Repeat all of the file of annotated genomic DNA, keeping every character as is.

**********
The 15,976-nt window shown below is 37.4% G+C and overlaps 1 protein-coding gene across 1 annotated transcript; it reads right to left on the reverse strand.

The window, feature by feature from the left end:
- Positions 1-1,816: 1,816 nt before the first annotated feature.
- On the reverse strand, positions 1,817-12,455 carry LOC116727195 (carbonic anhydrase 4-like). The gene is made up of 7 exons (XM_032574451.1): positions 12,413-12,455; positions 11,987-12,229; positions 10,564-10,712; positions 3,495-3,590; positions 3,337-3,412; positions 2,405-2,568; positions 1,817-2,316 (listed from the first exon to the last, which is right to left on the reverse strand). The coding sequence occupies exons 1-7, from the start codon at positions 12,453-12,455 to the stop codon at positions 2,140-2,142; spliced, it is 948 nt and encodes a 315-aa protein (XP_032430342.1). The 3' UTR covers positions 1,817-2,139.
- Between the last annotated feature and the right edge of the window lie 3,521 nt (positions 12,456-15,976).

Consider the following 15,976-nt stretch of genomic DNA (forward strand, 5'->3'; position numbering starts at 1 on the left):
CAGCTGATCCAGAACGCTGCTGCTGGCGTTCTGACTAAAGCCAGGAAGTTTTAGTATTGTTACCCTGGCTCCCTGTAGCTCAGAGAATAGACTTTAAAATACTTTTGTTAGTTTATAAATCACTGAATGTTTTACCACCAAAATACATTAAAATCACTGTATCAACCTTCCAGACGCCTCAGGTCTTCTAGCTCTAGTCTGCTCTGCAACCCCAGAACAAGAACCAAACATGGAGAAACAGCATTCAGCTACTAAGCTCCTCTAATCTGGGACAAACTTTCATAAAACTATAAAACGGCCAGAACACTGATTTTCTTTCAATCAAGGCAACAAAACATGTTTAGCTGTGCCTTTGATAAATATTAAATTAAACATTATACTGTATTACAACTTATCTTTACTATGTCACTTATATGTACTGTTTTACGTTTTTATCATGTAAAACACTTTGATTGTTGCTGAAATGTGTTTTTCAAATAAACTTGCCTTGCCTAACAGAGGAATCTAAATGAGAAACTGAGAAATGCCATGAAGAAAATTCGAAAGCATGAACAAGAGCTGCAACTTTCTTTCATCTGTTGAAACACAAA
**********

The 15,976-nt window shown below is 37.4% G+C and overlaps 1 protein-coding gene across 1 annotated transcript; it reads right to left on the reverse strand.

The window, feature by feature from the left end:
- Positions 1-1,816: 1,816 nt before the first annotated feature.
- On the reverse strand, positions 1,817-12,455 carry LOC116727195 (carbonic anhydrase 4-like). The gene is made up of 7 exons (XM_032574451.1): positions 12,413-12,455; positions 11,987-12,229; positions 10,564-10,712; positions 3,495-3,590; positions 3,337-3,412; positions 2,405-2,568; positions 1,817-2,316 (listed from the first exon to the last, which is right to left on the reverse strand). The coding sequence occupies exons 1-7, from the start codon at positions 12,453-12,455 to the stop codon at positions 2,140-2,142; spliced, it is 948 nt and encodes a 315-aa protein (XP_032430342.1). The 3' UTR covers positions 1,817-2,139.
- Between the last annotated feature and the right edge of the window lie 3,521 nt (positions 12,456-15,976).

Consider the following 15,976-nt stretch of genomic DNA (forward strand, 5'->3'; position numbering starts at 1 on the left):
CAGCTGATCCAGAACGCTGCTGCTGGCGTTCTGACTAAAGCCAGGAAGTTTTAGTATTGTTACCCTGGCTCCCTGTAGCTCAGAGAATAGACTTTAAAATACTTTTGTTAGTTTATAAATCACTGAATGTTTTACCACCAAAATACATTAAAATCACTGTATCAACCTTCCAGACGCCTCAGGTCTTCTAGCTCTAGTCTGCTCTGCAACCCCAGAACAAGAACCAAACATGGAGAAACAGCATTCAGCTACTAAGCTCCTCTAATCTGGGACAAACTTTCATAAAACTATAAAACGGCCAGAACACTGATTTTCTTTCAATCAAGGCAACAAAACATGTTTAGCTGTGCCTTTGATAAATATTAAATTAAACATTATACTGTATTACAACTTATCTTTACTATGTCACTTATATGTACTGTTTTACGTTTTTATCATGTAAAACACTTTGATTGTTGCTGAAATGTGTTTTTCAAATAAACTTGCCTTGCCTAACAGAGGAATCTAAATGAGAAACTGAGAAATGCCATGAAGAAAATTCGAAAGCATGAACAAGAGCTGCAACTTTCTTTCATCTGTTGAAACACAAA